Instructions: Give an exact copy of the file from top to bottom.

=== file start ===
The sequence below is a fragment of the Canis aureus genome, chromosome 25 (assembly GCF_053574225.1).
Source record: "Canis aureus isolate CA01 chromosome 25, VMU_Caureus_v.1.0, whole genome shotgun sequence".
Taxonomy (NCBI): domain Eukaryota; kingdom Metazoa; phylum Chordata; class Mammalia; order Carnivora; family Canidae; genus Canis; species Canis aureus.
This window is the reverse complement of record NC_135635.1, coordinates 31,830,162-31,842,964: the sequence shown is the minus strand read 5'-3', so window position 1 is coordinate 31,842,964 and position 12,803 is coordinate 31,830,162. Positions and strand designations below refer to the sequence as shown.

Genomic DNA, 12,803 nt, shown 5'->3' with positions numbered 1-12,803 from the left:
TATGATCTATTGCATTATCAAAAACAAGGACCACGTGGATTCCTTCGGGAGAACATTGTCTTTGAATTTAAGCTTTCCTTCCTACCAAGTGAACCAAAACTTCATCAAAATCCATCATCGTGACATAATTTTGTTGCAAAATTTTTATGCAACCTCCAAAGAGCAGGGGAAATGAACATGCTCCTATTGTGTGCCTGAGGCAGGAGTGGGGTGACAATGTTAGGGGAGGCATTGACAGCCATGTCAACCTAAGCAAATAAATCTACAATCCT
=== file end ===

The sequence below is a fragment of the Canis aureus genome, chromosome 25 (assembly GCF_053574225.1).
Source record: "Canis aureus isolate CA01 chromosome 25, VMU_Caureus_v.1.0, whole genome shotgun sequence".
Taxonomy (NCBI): domain Eukaryota; kingdom Metazoa; phylum Chordata; class Mammalia; order Carnivora; family Canidae; genus Canis; species Canis aureus.
This window is the reverse complement of record NC_135635.1, coordinates 31,830,162-31,842,964: the sequence shown is the minus strand read 5'-3', so window position 1 is coordinate 31,842,964 and position 12,803 is coordinate 31,830,162. Positions and strand designations below refer to the sequence as shown.

Genomic DNA, 12,803 nt, shown 5'->3' with positions numbered 1-12,803 from the left:
TATGATCTATTGCATTATCAAAAACAAGGACCACGTGGATTCCTTCGGGAGAACATTGTCTTTGAATTTAAGCTTTCCTTCCTACCAAGTGAACCAAAACTTCATCAAAATCCATCATCGTGACATAATTTTGTTGCAAAATTTTTATGCAACCTCCAAAGAGCAGGGGAAATGAACATGCTCCTATTGTGTGCCTGAGGCAGGAGTGGGGTGACAATGTTAGGGGAGGCATTGACAGCCATGTCAACCTAAGCAAATAAATCTACAATCCT